nep-age New Economics Papers
on Economics of Ageing
Issue of 2019‒04‒22
four papers chosen by
Claudia Villosio
LABORatorio R. Revelli

  1. Fair Pensions By Ilja Boelaars; Dirk Broeders
  2. Optimal time allocation in active retirement By Sanchez-Romero, Miguel; Fürnkranz-Prskawetz, Alexia
  3. How Cognitive Ability and Financial Literacy Shape the Demand for Financial Advice at Older Ages By Hugh Hoikwang Kim; Raimond Maurer; Olivia S. Mitchell
  4. Rational Inattention and Retirement Puzzles By Jamie Hentall MacCuish

  1. By: Ilja Boelaars; Dirk Broeders
    Abstract: This paper examines the allocation of market risk in a general class of collective pension arrangements: Collective Defined Contribution (CDC) schemes. In a CDC scheme participants collectively share funding risk through benefit level adjustments. There is a concern that, if not well designed, CDC schemes are unfair and will lead to an unintended redistribution of wealth between participants and, in particular, between generations. We define a pension scheme as fair if all participants receive an arbitrage-free return on the market risk they bear. The fact that the participants' claim on the CDC schemes' collective assets is expressed in terms of a stochastic future benefit, makes the arbitrage-free allocation of market risk non-trivial. It depends crucially on the specification of the discount rate process in combination with the benefit adjustment process. We show that fair CDC schemes may use a default-free market interest rate in combination with a specific horizon-dependent benefit adjustment process. Alternative discount rates are also permissible, but require additional correction terms in the benefit adjustment process.
    Keywords: Pension, Retirement; Asset Pricing; Fair value; Intergenerational risk-sharing; Funded pension systems
    JEL: H55 G13 G23 J26 J32
    Date: 2019–04
  2. By: Sanchez-Romero, Miguel; Fürnkranz-Prskawetz, Alexia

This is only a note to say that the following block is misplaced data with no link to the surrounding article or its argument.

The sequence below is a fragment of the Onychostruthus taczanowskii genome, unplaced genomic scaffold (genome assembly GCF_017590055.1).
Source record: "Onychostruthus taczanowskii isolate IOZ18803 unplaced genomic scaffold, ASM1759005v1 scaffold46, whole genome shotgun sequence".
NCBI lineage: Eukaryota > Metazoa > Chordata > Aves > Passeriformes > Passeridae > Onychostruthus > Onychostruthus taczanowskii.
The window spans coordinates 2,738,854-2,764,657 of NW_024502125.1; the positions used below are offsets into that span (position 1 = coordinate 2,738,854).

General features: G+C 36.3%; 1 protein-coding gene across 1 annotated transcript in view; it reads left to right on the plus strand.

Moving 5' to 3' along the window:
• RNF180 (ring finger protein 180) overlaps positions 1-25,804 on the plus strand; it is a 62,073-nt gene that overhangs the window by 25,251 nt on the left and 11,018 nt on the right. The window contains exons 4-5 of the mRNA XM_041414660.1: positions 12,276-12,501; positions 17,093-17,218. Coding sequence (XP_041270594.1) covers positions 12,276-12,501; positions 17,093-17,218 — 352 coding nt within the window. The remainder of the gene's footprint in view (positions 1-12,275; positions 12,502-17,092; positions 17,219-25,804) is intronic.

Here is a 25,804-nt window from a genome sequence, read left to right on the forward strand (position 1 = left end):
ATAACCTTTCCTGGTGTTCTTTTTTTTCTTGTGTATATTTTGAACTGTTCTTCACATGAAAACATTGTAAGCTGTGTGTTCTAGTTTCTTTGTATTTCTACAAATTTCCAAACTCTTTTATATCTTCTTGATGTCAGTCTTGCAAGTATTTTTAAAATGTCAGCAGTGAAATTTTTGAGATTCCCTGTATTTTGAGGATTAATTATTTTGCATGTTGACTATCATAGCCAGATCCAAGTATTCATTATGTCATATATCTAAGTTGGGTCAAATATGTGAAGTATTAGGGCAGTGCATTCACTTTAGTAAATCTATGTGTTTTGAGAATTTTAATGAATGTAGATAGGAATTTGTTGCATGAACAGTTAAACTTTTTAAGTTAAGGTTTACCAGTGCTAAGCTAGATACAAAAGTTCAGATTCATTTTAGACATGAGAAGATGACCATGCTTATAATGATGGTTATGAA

Abstract: We set up a lifecycle model of a retired scholar who chooses optimally the time devoted to different activities including physical activity, continued work and social engagement. While time spent in physical activity increases life expectancy, continued scientific publications increases the knowledge stock. We show the optimal trade off between these activities in retirement and its sensitivity with respect to alternative settings of the preference parameters.
    Keywords: Time allocation,Active retirement,Longevity,Scientific production
    JEL: C60 D91 J22 J26 I12
    Date: 2019
  3. By: Hugh Hoikwang Kim; Raimond Maurer; Olivia S. Mitchell
    Abstract: We investigate how cognitive ability and financial literacy shape older Americans’ demand for financial advice using an experimental module in the 2016 Health and Retirement Study. We show that cognitive ability and financial literacy strongly improve the quality, but not the quantity, of financial advice sought. Most importantly, the financially literate and more cognitively able tend to seek financial help from professionals rather than family members, and they are less likely to accept so-called ‘free’ financial advice that may entail conflicts of interest. Nevertheless, those with higher cognitive function also tend to distrust financial advisors, leading them to eschew their services.
    JEL: D14 G11 J26
    Date: 2019–04
  4. By: Jamie Hentall MacCuish
    Abstract: I present evidence incorporating costly thought solves three puzzles in the retirement literature. The first puzzle is, given incentives, the extent of bunching of labour market exits at legislated state pension ages (SPA) seems incompatible with rational expectations. Adding to the evidence for this puzzle, I include an empirical analysis focusing on whether liquidity constraints can explain this bunching and find they cannot. The nature of this puzzle is clarified by exploring a life-cycle model with rational agents that matches aggregate profiles. This model succeeds in matching aggregates by overestimating the impact of the SPA on poorer individuals whilst underestimating its impact on wealthier people. The second puzzle is people are often mistaken about their own pension provisions. Concerning the second puzzle, I incorporate rational inattention to the SPA into the aforementioned life-cycle model, allowing for mistaken beliefs. To the best of my knowledge, this paper is the first not only to incorporate rational inattention into a life-cycle model but also to assess a rationally inattentive model against non-experimental individual choice data. This facilitates another important contribution: discipling the cost of attention with subjective belief data. Preliminary results indicate rational inattention improves the aggregate fit and better matches the response of participation to the SPA across the wealth distribution, hence offering a resolution to the first puzzle. The third puzzle is despite actuarially advantageous options to defer receipt of pension benefits, take up is extremely low. An extension of the model generates an explanation of this last puzzle: the actuarial calculations implying deferral is preferable ignore the utility cost of tracking your pension which can be avoided by claiming. These puzzles are researched in the context of the reform to the UK female SPA.
    Date: 2019–04

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